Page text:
Petitioning our government is not only a right but a responsibility. Now on GovTrack we’ll walk you through how to call Congress about bills you have an opinion on. Look for the new “Call Congress!” buttons on all bill pages on GovTrack.
When you click Call Congress, we’ll ask if you support or oppose the bill, and then we’ll give you a script you can read from — if you want — when calling Congress so that your call is effective. And, to make the call really easy, we’ll call you. You enter your phone number, we call you, and then automatically your call is patched into the office of your representative. Right now we’re only able to have you call your representative in the House, but we’ll add the ability to call senators soon.
Give it a try and let your voice be heard!
I first became interested in constituent communication in 2007 when I attended a conference in DC about it instead of studying for a really important PhD exam the next day. What I learned at the time was:
Congressional offices are ridiculously overloaded with communication with the public. 313 million emails came into Congress in 2006 (iirc), which if you do the math … is in the ballpark of 300-2000 emails per office per day. And given the current office budgets allowing for just a few people (in the House) to be dedicated to dealing with communications like that, there is no way, as passionate as they are about it (which also became quite evidence both from the staffer panelists and those that were in the audience), for them to respond to all communications.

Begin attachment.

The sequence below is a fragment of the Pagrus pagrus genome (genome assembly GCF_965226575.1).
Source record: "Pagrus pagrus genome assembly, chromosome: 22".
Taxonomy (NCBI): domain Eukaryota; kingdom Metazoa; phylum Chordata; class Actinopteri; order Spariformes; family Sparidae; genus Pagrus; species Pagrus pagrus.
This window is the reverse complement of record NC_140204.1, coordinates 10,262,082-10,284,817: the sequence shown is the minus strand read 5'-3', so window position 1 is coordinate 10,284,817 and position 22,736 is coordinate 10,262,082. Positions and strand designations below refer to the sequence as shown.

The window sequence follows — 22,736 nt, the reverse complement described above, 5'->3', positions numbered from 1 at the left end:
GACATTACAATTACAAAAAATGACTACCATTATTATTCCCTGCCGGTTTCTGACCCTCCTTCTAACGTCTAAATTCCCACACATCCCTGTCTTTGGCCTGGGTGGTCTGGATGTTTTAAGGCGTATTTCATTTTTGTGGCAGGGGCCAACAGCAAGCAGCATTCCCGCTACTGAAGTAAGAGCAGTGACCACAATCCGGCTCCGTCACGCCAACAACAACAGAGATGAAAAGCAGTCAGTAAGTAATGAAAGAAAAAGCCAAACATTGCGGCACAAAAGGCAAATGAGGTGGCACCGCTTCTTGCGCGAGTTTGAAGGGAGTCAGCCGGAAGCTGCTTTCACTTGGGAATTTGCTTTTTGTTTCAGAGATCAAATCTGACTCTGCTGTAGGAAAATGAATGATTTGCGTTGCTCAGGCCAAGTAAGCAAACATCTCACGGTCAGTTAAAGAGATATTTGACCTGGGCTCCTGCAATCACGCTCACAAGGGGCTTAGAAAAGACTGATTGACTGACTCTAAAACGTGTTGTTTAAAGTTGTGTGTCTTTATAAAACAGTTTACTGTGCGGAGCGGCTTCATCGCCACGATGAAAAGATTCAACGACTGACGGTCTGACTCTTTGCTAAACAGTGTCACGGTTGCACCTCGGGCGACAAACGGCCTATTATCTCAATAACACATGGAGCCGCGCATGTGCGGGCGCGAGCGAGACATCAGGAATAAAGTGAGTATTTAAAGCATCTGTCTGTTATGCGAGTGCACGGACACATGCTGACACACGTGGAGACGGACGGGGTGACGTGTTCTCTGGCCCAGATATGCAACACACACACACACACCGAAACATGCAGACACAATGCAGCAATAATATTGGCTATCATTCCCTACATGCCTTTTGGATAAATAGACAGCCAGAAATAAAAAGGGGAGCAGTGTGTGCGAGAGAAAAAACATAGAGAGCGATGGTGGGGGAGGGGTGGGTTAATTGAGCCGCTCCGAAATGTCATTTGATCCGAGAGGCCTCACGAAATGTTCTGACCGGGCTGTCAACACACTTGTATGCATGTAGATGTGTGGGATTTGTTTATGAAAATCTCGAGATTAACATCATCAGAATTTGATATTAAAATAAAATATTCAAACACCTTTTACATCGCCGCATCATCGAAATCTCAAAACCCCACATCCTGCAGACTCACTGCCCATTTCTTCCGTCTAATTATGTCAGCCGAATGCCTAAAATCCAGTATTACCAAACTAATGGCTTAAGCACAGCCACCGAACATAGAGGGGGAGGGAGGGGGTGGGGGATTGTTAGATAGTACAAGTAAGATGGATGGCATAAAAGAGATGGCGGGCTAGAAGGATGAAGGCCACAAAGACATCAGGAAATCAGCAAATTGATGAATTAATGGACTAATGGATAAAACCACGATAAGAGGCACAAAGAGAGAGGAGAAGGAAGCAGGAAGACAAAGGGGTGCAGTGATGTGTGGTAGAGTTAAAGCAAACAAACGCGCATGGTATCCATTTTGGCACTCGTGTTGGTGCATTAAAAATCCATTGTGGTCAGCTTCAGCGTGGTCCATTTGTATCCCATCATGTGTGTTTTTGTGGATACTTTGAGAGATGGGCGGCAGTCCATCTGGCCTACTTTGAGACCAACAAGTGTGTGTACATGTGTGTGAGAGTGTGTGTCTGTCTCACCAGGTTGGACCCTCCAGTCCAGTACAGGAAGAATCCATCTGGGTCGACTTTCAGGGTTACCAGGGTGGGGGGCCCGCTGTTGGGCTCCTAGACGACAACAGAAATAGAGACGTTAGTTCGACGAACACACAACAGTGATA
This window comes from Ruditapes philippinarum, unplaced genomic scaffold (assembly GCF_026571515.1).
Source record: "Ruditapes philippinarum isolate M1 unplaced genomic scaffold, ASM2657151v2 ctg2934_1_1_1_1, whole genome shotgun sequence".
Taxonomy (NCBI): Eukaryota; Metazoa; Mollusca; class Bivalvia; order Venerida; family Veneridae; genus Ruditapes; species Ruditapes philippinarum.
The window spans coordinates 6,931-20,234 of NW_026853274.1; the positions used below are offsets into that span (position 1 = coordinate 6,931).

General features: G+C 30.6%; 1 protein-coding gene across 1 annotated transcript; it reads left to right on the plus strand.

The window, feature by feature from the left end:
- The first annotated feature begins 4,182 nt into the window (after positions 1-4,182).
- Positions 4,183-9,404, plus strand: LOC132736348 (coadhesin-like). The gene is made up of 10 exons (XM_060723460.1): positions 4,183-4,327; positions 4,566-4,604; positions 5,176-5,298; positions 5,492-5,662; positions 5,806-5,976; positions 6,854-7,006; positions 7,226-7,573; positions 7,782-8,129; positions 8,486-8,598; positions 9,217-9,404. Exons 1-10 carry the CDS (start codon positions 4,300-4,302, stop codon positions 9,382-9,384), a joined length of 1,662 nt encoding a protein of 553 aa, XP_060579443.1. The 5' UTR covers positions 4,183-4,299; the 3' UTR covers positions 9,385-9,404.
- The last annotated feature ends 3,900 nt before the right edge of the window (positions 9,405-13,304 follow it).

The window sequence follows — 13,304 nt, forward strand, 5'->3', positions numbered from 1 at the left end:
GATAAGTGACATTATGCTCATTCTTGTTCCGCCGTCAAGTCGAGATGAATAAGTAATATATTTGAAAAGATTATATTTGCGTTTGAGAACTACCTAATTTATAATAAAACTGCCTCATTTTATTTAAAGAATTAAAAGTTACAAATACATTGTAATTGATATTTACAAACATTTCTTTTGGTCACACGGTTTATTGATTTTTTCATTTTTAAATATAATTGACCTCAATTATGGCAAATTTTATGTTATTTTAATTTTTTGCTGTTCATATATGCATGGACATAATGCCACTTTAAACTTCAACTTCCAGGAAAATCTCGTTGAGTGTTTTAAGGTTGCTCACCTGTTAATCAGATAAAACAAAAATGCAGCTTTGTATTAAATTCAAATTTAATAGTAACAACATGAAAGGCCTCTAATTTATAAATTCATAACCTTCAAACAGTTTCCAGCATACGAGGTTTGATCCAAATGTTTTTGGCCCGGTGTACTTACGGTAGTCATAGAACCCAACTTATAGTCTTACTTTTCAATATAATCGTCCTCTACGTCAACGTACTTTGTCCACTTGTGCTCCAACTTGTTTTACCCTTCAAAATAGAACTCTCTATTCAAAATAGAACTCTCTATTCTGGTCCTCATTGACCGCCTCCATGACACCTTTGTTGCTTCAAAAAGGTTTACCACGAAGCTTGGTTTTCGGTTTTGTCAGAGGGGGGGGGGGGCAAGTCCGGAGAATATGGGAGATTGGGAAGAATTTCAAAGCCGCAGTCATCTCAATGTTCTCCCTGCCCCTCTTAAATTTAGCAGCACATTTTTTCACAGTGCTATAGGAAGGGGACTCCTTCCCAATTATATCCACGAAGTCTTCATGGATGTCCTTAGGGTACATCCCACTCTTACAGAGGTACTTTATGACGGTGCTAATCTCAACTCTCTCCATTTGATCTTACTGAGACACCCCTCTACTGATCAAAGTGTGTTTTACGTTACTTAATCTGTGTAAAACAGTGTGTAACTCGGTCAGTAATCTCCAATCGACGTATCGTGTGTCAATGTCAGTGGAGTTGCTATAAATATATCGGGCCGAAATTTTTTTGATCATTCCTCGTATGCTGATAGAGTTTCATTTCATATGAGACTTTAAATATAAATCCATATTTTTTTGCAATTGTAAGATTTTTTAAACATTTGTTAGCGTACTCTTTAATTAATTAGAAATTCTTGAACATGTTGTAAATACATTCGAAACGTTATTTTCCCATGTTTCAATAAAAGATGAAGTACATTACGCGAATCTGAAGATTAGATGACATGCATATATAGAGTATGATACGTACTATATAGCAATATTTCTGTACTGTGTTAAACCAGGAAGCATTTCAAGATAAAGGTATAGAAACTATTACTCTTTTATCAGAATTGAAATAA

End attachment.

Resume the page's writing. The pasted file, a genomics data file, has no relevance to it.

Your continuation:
Writing Congress is not just a hard problem for constituents but it’s also a hard problem for Congress. Congressional offices absolutely do want to hear from their constituents, but they have a lot of constituents writing in about any of around 10,000 bills before Congress.
I used to think that phone calls made for bad advocacy. They’re inefficient, there’s no guarantee the congressional office is going to even write down that you called, and there’s no public record of your advocacy. That’s all still true. But, as it happens, a phone call is also perhaps the least-bad option. Phone calls are still, on balance, an effective form of advocacy. And crucially it is just a lot cheaper for websites like GovTrack to build a phone call tool than to build a letter-writing tool. So that’s what we did.
This isn’t my first foray into constituent communication:
- We tried a collaborative letter writing experiment (results) here in 2009. What we learned from that is that anything that looks like a petition is really not particularly effective. Constituents need to take personal action, whether it be a personal letter or a phone call.
- The Congressional Management Foundation worked for many years on devising a better technological approach for submitting constituent letters to congressional offices, which I helped with. Ultimately these efforts needed buy-in from Congress. There was no interest from the Senate (no surprise) and while the House began implementing some of our work, we’re many years later now with no results.
- I spent 18 months building POPVOX, a platform for advocacy, which helps constituents write letters to Congress. That actually worked really well. Unfortunately when you quit your own start-up it becomes difficult to maintain relations going forward, so we can’t use that on GovTrack.